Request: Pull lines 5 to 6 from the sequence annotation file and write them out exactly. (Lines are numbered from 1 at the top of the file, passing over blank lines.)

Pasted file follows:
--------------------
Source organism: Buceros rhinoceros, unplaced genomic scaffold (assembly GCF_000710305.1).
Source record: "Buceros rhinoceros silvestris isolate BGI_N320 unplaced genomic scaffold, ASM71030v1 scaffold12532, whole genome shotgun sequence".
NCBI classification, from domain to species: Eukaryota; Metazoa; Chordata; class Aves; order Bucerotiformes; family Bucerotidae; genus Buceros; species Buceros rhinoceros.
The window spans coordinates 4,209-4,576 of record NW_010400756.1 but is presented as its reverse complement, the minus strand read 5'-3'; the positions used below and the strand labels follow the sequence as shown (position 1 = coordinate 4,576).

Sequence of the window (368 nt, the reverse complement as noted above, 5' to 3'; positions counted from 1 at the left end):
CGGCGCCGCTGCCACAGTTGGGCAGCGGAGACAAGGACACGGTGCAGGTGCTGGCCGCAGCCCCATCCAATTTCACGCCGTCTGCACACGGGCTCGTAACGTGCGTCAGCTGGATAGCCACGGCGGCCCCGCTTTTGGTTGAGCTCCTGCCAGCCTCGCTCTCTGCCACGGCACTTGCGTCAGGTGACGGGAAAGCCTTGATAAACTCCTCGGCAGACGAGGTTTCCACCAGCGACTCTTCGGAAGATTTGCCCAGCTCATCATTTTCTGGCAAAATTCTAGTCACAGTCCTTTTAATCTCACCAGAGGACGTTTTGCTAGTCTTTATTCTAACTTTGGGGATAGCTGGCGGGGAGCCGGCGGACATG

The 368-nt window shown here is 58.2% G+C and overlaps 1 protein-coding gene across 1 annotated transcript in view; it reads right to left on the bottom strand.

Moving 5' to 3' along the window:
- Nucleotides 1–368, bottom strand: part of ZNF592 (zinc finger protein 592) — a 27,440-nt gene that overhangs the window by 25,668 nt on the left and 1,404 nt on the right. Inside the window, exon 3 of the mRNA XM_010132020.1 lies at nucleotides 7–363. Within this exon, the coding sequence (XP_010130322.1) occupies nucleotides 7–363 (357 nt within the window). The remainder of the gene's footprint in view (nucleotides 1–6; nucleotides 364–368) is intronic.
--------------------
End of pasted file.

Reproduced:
Sequence of the window (368 nt, the reverse complement as noted above, 5' to 3'; positions counted from 1 at the left end):
CGGCGCCGCTGCCACAGTTGGGCAGCGGAGACAAGGACACGGTGCAGGTGCTGGCCGCAGCCCCATCCAATTTCACGCCGTCTGCACACGGGCTCGTAACGTGCGTCAGCTGGATAGCCACGGCGGCCCCGCTTTTGGTTGAGCTCCTGCCAGCCTCGCTCTCTGCCACGGCACTTGCGTCAGGTGACGGGAAAGCCTTGATAAACTCCTCGGCAGACGAGGTTTCCACCAGCGACTCTTCGGAAGATTTGCCCAGCTCATCATTTTCTGGCAAAATTCTAGTCACAGTCCTTTTAATCTCACCAGAGGACGTTTTGCTAGTCTTTATTCTAACTTTGGGGATAGCTGGCGGGGAGCCGGCGGACATG